March of the Archfiends

I’ve been meaning for some time to write a post on the main villains in the Dragon Quest series, but I had hoped I might finish at least one more game before going ahead with it. I haven’t done that yet, but I think I’ll just go ahead and profile the evil lords from the first four games, and then add on to this with later posts. If it’s Dragon Quest, you know you’re going to be fighting at least one demon lord, but some of these have more back story than others.

In the first game, the leader of the monsters is the Dragonlord (sometimes known as the Dragon King, DracoLord, or some variation on the same basic name), who at first seems to be a guy who has control over dragons. During the final battle, however, he reveals that he’s actually a blue dragon (or, in later versions, a purple dragon) himself.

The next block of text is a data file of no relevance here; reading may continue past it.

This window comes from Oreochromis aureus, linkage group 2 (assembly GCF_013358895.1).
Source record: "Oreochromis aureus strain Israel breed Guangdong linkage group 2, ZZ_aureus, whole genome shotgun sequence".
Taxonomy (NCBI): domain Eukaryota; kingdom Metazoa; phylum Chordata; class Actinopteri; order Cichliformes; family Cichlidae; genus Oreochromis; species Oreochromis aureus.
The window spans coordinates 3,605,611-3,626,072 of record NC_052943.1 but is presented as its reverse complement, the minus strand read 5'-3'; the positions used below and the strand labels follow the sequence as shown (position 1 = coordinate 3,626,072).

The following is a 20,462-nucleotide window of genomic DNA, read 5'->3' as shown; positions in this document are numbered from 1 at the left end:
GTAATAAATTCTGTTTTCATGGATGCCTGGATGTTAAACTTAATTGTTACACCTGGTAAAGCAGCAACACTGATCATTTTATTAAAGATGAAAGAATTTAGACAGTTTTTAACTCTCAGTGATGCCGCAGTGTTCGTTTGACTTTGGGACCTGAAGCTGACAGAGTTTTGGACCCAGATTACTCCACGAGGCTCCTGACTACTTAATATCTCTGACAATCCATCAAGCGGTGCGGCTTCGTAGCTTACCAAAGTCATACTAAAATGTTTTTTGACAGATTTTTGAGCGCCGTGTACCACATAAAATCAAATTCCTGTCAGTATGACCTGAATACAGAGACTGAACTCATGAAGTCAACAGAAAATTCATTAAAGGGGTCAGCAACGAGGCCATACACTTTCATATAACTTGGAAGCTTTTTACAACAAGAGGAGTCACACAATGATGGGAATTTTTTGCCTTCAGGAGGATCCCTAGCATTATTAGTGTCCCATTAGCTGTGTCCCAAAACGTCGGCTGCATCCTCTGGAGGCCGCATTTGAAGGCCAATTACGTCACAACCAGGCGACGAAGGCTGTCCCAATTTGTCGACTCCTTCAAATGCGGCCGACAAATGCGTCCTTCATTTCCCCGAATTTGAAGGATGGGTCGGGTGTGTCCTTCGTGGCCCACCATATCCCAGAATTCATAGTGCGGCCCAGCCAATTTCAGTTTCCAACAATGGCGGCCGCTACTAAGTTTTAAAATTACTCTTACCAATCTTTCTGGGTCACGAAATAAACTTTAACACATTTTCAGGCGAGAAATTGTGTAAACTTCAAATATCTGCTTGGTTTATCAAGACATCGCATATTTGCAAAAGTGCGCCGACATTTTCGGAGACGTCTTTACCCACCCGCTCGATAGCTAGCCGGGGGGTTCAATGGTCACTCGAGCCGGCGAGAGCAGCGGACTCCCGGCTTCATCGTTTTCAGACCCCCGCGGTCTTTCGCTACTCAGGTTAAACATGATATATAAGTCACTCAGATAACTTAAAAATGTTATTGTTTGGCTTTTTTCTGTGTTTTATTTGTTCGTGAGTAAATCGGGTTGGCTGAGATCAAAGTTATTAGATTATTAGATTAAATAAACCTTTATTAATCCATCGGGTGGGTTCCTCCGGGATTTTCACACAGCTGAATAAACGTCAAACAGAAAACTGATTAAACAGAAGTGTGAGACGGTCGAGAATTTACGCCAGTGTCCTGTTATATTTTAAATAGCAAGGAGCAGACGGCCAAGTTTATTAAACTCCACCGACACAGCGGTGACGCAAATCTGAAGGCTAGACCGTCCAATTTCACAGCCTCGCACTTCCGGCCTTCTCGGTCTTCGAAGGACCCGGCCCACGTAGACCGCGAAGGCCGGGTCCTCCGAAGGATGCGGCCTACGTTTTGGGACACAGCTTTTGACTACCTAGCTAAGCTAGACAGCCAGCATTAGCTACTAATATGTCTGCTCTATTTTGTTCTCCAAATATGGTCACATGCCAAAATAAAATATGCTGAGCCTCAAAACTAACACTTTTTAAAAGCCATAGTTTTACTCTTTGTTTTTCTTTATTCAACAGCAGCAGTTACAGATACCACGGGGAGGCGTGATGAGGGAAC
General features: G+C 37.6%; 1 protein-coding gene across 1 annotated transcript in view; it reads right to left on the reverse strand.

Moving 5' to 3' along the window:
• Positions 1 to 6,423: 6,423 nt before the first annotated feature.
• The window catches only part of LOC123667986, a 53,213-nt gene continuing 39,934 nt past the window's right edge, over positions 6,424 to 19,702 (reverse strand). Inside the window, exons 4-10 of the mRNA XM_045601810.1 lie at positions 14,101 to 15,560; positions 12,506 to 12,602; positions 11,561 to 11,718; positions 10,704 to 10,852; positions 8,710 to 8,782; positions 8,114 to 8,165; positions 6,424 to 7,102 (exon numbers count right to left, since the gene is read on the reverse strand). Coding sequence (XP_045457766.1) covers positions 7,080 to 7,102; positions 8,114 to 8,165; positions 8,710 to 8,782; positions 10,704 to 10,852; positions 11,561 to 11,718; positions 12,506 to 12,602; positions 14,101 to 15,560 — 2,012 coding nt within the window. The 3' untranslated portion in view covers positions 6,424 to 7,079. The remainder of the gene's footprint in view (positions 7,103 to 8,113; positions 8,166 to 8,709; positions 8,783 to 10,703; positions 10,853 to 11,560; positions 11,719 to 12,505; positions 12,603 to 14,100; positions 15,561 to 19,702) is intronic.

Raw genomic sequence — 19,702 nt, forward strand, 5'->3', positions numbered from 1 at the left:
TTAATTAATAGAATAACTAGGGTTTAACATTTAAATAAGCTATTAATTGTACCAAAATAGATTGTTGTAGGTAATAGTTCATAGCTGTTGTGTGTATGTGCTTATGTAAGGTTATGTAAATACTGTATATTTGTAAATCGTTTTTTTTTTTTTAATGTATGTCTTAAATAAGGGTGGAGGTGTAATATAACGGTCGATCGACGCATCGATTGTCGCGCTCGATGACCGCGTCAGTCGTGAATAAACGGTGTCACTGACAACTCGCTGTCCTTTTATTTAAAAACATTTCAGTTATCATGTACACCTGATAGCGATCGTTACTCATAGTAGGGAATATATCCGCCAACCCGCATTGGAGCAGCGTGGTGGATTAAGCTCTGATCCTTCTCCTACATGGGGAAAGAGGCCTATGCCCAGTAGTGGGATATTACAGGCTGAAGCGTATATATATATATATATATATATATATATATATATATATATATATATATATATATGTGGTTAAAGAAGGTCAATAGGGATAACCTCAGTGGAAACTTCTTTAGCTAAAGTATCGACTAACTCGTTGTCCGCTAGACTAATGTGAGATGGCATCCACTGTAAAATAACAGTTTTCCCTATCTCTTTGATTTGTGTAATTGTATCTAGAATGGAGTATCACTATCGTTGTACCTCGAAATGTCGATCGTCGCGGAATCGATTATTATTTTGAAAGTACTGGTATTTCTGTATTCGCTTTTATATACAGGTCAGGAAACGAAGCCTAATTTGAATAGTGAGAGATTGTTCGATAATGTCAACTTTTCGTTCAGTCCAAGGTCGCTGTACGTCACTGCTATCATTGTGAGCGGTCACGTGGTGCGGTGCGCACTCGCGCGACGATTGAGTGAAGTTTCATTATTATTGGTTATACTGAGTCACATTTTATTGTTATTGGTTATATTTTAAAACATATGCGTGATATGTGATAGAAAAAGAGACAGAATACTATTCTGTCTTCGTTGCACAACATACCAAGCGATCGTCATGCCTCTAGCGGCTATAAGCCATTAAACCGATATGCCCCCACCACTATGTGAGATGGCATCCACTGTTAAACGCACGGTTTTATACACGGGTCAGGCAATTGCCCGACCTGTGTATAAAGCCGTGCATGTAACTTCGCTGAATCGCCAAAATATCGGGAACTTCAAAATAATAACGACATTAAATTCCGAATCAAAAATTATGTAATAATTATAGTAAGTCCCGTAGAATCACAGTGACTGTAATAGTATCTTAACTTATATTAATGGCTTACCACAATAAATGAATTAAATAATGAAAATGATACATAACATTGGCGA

There’s actually some preparation for this, in that one of the townspeople mentions something about the Dragonlord having thick skin and sharp claws. I seem to recall seeing a mention somewhere that only the Sword of Erdrick could harm the villain, but I’ve never tried getting to him with a weaker sword and seeing what happens. As it is, I never found the Dragonlord’s final form all that difficult, as long as your hero has sufficient hit points and magic power. Altering between attacking and the Healmore spell will eventually do away with him. The hard part is building your level up enough to make the battle feasible. One of the manuals that came with my copy of the original Dragon Warrior (if I remember correctly, it had both the regular instruction booklet and a somewhat thicker Strategy Guide) provided a little more back story on the Dragonlord, saying that he was an antisocial guy who lived in a cave, and discovered he had power over the dragons that lived there. Assuming this story is true (and I believe it did contain a few bits of information that were contradicted by later games), he was presumably raised in human form and only later discovered what he really was. Considering that his home is referred to as Castle Charlock, it’s not that unlikely that Charlock is his family name. Also, I’ve been among the fans to wonder if there’s some connection between the Dragonlord and the Dragon Queen in DQ3, who, after giving you the Sphere of Light that the Dragonlord later steals, dies and leaves behind an egg. Could the Dragonlord be the Dragon Queen’s son, or at least a descendant of hers? I don’t think it’s ever spelled out, but apparently a manga called Emblem of Roto supports the idea. By the way, the Dragonlord also appeared in two episodes of Captain N, “Three Men and a Dragon” and “The Trojan Dragon.” In the cartoon, he was always a dragon, and was red instead of blue or purple.